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Child sex abuse becomes focus of difficult public discussions

Anyone who follows the news on a regular basis has probably noticed that high-profile stories about child sexual abuse have become sadly common. This does not mean, however, that sexual abuse itself has become more common. Rather, it likely means that abuse is becoming more widely reported, prompting much-needed public discussions.

Child sex abuse is an uncomfortable topic, and one that most Americans would prefer not to discuss. But because of the shame, fear and secrecy that surround this heinous crime, it is important to create an environment in which victims can speak about their experiences with the expectation that they will be understood and supported.

As we have written in previous posts, sex abuse survivors who gain the courage to share their stories publicly often inspire others to do the same. Charles M. Blow is a regular columnist for the New York Times. In the past year, he has provided a unique perspective on national stories about child sex abuse. And in September of last year, Mr. Blow laid bare his own story of being sexually abused at age 7 by an older male cousin.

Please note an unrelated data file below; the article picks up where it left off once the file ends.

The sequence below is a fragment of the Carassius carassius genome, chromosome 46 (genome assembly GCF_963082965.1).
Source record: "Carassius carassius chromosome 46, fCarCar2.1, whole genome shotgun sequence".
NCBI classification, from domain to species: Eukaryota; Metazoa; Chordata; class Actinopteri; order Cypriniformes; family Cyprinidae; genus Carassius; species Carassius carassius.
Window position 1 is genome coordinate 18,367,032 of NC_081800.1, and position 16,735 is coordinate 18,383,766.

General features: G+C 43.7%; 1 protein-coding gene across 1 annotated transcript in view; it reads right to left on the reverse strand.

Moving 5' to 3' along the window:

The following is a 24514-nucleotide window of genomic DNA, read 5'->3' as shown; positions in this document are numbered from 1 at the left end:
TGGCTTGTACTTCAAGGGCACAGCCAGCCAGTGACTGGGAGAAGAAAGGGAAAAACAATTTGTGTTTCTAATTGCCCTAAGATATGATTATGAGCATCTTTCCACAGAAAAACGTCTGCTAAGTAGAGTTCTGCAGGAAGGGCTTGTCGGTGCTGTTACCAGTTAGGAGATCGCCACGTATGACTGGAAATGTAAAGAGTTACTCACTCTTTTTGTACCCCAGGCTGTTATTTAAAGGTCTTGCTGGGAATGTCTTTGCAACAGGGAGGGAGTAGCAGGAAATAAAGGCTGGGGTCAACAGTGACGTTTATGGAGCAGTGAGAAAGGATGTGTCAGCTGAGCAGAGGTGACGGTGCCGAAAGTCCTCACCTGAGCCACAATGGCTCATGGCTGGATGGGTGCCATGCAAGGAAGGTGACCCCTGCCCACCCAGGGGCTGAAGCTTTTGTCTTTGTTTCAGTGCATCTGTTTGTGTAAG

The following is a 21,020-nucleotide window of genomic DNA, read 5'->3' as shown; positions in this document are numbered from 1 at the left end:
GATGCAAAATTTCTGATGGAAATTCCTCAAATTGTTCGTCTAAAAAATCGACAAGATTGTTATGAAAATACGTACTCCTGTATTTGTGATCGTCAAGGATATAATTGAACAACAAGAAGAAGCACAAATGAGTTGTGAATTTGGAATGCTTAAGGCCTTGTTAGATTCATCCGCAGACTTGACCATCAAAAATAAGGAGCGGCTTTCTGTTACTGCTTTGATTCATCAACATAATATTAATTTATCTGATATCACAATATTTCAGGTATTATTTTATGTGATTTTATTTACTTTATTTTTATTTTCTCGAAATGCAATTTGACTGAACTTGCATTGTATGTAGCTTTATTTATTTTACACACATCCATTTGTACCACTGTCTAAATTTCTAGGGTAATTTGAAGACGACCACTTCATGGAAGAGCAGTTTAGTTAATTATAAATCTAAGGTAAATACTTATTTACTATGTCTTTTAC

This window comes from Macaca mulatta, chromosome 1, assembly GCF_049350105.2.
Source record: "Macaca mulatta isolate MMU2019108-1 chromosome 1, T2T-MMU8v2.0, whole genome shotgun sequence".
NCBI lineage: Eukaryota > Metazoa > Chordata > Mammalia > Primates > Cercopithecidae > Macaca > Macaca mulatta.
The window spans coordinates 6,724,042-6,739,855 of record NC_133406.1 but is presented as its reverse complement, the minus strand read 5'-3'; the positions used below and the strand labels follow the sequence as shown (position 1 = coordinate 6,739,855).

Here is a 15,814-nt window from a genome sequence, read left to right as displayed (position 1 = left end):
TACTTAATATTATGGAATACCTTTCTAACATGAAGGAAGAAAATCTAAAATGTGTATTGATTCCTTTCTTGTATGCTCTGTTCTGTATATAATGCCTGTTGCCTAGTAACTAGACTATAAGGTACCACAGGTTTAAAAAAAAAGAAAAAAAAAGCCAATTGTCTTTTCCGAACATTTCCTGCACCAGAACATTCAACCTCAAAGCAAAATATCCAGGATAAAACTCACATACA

In response to two recent, high-profile sex abuse cases, Mr. Blow noted that "this is not a political issue, even if people - including abusers themselves - have hypocritically used it as one." In other words, stories about sex abuse involving public figures should not focus on how the mighty have fallen. Instead, we must keep in mind that every story of sex abuse involves a victim, and the experiences of those victims should not be minimized or politically exploited.

Charles Blow is almost entirely correct when he says that child sexual abuse is not a political issue. The one notable exception is harnessing the power of media to advocate for victims' rights laws. In the past year, many states (including Pennsylvania) have considered or passed laws to remove or extend the statute of limitations in cases of child sex abuse. Victims often take years to report what happened to them (if they ever report it), and statutes of limitation can make it impossible for victims to seek justice in criminal court or compensation in civil court.

Hopefully, writers like Mr. Blow will continue to push for public discussion about the difficult topic of child sexual abuse.

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